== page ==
The legend of Gajendra Moksha, or the divine liberation (‘moksha’) of the finest (‘indra’) of the elephant (‘gaja’) kind, was first narrated to King Parikshit by Sage Shuka and recorded in the sacred Bhagavata Purana. It is the tale of how Lord Vishnu emerged in ihaloka to the succour of Gajendra, His devotee, who was caught in the fatal clutches of a crocodile. The watercolour that you see on this page depicts the Lord separating the crocodile from the elephant whilst knee-deep in the lake.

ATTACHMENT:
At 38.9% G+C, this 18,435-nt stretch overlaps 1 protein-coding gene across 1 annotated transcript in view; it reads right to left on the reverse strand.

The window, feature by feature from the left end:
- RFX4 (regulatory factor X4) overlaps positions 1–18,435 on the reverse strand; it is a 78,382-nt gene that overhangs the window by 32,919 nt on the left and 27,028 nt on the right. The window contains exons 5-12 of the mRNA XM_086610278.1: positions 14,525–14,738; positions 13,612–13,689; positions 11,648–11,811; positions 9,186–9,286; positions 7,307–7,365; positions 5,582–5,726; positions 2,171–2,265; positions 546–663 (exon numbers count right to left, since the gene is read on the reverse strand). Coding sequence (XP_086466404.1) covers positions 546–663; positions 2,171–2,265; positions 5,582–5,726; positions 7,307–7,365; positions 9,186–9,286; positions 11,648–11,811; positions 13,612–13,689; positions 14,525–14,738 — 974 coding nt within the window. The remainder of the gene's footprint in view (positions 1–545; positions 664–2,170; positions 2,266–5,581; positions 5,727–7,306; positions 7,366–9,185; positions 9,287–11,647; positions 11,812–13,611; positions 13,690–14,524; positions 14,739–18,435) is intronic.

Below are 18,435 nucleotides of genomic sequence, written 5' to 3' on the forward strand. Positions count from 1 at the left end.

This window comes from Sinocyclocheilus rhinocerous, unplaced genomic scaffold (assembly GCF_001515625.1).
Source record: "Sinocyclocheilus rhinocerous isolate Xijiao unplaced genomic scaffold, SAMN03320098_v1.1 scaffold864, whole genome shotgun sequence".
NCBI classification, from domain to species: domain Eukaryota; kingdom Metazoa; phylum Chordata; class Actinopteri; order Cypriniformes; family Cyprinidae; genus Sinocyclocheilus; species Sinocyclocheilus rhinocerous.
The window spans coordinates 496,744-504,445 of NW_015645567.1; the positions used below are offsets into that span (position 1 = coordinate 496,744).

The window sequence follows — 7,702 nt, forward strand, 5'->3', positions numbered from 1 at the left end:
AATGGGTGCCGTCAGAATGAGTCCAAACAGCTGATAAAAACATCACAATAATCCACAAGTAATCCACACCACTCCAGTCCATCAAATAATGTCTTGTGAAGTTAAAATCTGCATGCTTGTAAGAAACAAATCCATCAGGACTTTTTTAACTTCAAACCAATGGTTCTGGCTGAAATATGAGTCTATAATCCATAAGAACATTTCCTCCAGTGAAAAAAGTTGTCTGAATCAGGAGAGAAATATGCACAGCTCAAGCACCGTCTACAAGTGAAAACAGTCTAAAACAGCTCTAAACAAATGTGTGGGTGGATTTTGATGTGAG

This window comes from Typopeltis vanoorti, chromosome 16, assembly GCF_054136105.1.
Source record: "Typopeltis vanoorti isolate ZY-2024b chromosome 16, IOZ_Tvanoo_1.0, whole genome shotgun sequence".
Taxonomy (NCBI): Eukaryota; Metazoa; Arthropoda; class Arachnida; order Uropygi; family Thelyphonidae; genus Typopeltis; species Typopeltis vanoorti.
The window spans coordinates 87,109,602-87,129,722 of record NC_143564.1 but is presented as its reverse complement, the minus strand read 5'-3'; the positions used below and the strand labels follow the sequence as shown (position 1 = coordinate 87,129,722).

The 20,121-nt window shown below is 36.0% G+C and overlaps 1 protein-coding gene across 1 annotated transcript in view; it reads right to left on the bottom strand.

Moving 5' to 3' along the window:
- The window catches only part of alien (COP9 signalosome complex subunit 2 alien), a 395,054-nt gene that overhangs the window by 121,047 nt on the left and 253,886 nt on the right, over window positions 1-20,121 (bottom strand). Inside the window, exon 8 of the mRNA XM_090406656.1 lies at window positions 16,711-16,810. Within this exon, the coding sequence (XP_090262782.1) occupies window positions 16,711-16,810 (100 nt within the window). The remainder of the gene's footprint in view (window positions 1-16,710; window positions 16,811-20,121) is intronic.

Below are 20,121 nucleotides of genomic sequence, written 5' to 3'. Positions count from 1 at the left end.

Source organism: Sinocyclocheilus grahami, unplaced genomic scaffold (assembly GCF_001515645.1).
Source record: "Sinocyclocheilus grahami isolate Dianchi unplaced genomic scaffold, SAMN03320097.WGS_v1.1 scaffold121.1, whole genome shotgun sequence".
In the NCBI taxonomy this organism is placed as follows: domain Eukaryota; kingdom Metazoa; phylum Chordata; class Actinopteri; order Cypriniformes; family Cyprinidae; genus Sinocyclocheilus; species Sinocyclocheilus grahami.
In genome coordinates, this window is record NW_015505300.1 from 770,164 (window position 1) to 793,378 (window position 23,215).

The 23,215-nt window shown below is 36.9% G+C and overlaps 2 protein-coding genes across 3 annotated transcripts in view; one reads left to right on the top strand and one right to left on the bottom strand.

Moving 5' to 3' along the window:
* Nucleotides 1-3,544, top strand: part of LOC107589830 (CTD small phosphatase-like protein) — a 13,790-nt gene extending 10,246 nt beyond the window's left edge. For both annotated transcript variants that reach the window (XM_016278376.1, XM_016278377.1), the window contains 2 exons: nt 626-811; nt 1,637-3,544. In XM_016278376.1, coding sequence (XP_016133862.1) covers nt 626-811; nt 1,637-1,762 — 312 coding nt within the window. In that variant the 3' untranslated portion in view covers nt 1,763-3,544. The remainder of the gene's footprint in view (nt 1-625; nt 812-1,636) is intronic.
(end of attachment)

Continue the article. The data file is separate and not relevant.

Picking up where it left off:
The twilight-skinned deity is clad in red and yellow silks. He wears a garland of fresh flowers in addition to gold jewellery studded with rubies, emeralds, and pearls. He cradles Gajendra in His left arm, who buries his innocent face in a mass of black curls cascading from the rim of His crown. The now-vanquished crocodile clings to the Lord’s feet in His hour of defeat.
The charcoal-coloured waters of the lake convey ominousness. Consistent, textured brushstrokes punctuated by miniature blooms of pale-petalled lotuses. Hints of Ṛtumat in the background, the sprawling verdant garden of Lord Varuna over which ruled Gajendra. Shortly after this episode, the elephant-king attained to moksha by the grace of Lord Vishnu.
Send as free online greeting card
Email a Friend